A different spin on analyzing content – Infosphere Content Assessment

IBM made a number of announcements last week at IOD regarding new products/offerings to help companies analyze content.  One was Cognos Content Analytics, which enables organizations to analyze unstructured data alongside structured data.  It also looks like IBM may be releasing a “voice of the customer” type service to help companies understand what is being said about them in the “cloud” (i.e. blogs, message boards, and the like).  Stay tuned on that front, it is currently being “previewed”.

I was particularly interested in a new product called IBM Infosphere Content Assessment, because I thought it was an interesting use of text analytics technology.  The product uses content analytics (IBM’s term for text analytics) to analyze “content in the wild”.  This means that a user can take the software, run it over servers that might contain terabytes (or even petabytes) of data to understand what is being stored on servers.  Here are some of the potential use cases for this kind of product:

  • Decommission data.  Once you understand the data that is on a server, you might choose to decommission it, thereby freeing up storage space
  • Records enablement.   Infosphere Content Assessment can also be used to identify what records need to go into a records management system for a record retention program
  • E-Discovery.  Of course, this technology could also be used in litigation, investigation, and audit.  It can analyze unstructured content on servers which can help to discover information that may be used in legal matters or information that needs to meet certain audit requirements for compliance.

The reality is that the majority of companies don’t formally manage their content.  It is simply stored on file servers.  The IBM product team’s view is that companies can “acknowledge the chaos”, but use the software to understand what is there and gain control over the content.  I had not seen a product positioned quite this way before and I thought it was a good use of the content analysis software that IBM has developed.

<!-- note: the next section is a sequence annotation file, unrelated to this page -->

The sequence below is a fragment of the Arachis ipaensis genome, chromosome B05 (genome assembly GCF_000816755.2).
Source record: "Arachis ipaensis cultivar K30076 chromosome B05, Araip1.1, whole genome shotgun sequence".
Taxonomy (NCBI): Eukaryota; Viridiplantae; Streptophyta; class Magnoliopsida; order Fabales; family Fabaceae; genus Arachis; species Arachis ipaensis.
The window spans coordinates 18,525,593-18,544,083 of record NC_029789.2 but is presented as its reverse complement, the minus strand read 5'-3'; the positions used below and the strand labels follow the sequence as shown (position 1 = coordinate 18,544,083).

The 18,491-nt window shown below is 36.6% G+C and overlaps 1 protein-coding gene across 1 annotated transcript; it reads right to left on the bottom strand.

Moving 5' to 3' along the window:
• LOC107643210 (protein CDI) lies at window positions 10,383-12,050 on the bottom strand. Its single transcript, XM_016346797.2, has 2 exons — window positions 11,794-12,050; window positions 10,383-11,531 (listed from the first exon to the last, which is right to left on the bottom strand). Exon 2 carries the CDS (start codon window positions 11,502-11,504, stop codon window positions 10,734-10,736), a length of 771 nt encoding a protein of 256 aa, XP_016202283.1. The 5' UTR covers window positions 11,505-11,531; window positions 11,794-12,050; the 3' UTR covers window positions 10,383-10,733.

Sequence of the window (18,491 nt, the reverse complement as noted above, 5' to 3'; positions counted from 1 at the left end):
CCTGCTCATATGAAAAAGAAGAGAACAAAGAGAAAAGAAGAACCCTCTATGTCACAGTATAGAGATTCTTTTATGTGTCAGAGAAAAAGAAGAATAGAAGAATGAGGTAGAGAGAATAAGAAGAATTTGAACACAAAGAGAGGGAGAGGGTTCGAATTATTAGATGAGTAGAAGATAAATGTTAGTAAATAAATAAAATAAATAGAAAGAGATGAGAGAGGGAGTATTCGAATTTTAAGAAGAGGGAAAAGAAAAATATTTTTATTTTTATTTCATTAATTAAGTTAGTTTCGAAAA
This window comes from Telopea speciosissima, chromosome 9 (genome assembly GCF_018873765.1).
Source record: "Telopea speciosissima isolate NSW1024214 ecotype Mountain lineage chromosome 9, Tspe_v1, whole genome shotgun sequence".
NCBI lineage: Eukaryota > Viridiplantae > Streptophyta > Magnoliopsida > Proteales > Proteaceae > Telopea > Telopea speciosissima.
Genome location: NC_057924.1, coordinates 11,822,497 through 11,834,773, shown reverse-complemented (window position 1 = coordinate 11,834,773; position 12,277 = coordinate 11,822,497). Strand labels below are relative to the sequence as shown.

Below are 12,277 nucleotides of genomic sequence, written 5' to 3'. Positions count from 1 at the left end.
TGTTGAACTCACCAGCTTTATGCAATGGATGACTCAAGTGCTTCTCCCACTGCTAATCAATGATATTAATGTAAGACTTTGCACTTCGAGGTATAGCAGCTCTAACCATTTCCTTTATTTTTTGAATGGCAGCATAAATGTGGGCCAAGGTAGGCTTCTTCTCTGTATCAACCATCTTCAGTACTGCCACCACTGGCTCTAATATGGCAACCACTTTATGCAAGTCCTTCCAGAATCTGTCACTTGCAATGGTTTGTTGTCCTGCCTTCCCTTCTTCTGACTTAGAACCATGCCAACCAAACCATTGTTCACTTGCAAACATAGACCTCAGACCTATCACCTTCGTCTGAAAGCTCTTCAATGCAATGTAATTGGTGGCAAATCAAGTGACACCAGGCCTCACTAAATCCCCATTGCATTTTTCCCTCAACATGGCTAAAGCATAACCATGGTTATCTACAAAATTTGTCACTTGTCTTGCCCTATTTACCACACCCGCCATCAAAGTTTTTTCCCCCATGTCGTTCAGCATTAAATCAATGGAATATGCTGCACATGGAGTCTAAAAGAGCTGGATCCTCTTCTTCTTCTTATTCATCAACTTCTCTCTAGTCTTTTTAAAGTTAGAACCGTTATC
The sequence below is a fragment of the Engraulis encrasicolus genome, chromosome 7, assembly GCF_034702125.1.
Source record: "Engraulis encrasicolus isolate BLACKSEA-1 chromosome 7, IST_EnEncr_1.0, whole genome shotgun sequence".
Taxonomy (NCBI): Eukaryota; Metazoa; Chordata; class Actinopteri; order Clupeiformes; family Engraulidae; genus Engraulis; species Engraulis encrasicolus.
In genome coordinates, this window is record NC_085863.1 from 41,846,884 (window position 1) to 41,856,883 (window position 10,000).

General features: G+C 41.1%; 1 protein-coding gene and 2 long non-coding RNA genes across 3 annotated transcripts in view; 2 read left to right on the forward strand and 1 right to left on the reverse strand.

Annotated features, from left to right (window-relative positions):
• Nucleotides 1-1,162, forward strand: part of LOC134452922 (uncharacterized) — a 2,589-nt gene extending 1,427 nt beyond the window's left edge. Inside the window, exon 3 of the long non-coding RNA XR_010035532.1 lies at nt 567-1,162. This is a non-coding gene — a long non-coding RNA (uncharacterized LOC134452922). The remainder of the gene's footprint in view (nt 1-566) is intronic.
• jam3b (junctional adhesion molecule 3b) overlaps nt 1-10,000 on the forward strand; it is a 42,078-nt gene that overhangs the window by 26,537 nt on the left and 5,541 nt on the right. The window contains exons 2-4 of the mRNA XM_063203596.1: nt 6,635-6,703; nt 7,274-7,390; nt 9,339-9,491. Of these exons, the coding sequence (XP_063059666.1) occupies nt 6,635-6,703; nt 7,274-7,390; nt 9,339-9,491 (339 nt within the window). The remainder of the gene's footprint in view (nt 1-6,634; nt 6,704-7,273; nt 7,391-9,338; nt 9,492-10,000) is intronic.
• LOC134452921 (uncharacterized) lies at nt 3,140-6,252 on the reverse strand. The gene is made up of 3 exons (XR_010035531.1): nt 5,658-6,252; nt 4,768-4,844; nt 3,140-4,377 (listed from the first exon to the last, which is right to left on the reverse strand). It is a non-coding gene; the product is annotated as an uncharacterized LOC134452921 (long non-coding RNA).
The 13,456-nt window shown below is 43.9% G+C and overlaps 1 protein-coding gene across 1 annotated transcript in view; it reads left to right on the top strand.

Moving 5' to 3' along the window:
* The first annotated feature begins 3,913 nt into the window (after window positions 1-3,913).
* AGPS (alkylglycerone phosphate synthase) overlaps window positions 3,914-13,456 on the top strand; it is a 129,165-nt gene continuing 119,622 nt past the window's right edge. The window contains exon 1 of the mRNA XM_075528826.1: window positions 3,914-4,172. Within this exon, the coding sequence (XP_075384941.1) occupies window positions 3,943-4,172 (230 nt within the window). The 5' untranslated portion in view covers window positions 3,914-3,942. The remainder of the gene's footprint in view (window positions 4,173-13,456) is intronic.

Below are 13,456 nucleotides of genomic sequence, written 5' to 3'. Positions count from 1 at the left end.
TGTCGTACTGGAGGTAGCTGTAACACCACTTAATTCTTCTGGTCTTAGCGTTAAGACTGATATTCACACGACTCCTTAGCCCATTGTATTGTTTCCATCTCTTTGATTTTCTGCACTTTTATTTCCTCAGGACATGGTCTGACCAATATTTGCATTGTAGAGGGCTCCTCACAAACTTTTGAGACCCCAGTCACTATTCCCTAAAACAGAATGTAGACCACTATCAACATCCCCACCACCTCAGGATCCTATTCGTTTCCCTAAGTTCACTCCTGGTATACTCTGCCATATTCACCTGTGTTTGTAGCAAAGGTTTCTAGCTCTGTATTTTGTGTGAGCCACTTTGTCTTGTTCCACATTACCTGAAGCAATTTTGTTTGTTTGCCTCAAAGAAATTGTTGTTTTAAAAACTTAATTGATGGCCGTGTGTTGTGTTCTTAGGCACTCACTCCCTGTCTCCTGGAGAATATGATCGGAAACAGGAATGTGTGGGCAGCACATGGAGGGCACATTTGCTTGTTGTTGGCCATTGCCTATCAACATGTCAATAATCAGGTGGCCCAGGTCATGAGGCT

If anyone else knows of software like this, please let me know.

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3 Responses

  1. Do you think this is a revival or new iteration of IBM’s Webfountain or something completely new? Cheers, Ted.

    • Hi Ted:

      According to Josh Payne, who is one of the product managers for the product: Webfountain was an early project that that made use of the Unstructured Information Management Archicture (UIMA). UIMA is also at the heart of IBM’s content analytics capabilities in InfoSphere Content Assessment and Cognos Content Analytics. Along with this shared technology, the InfoSphere Content Assessment product (and our Discovery team as a whole) has benefited from WebFountain as we design our new content analytics offerings.

      Hope this helps!

      • Hi Fern,

        Thanks so much & apologies for lag in follow up.

        I had once been approached to consider partnering with the Webfountain folks out of IBM (Somers, NY) hence my interest in Webfountain’s evolution. In fact, a former colleague of mine from IBM had been working to bring Webfountain to market back in 2003/04. Subsequently ran up against Webfountain in a couple of competitive bid situations, then Webfountain went radio silent. It was also quite a coincidence a bit later on (but no surprise) that IBM acquired Cognos, one of my former clients from my days as a CRM/BI process consultant with IBM Global Services. It was clear to me that IBM was going to invest very seriously in the BI space beyond the enterprise environment and out into the Internet domain. Webfountain has always been of interest since I first read about web analytics and text mining out of IBM’s KM network. The industry is still early stage and there is so much room for improved capabilities. I trust IBM to get this one right.

        Again, thanks so much for the update.

        Cheers,
        Ted Morris.

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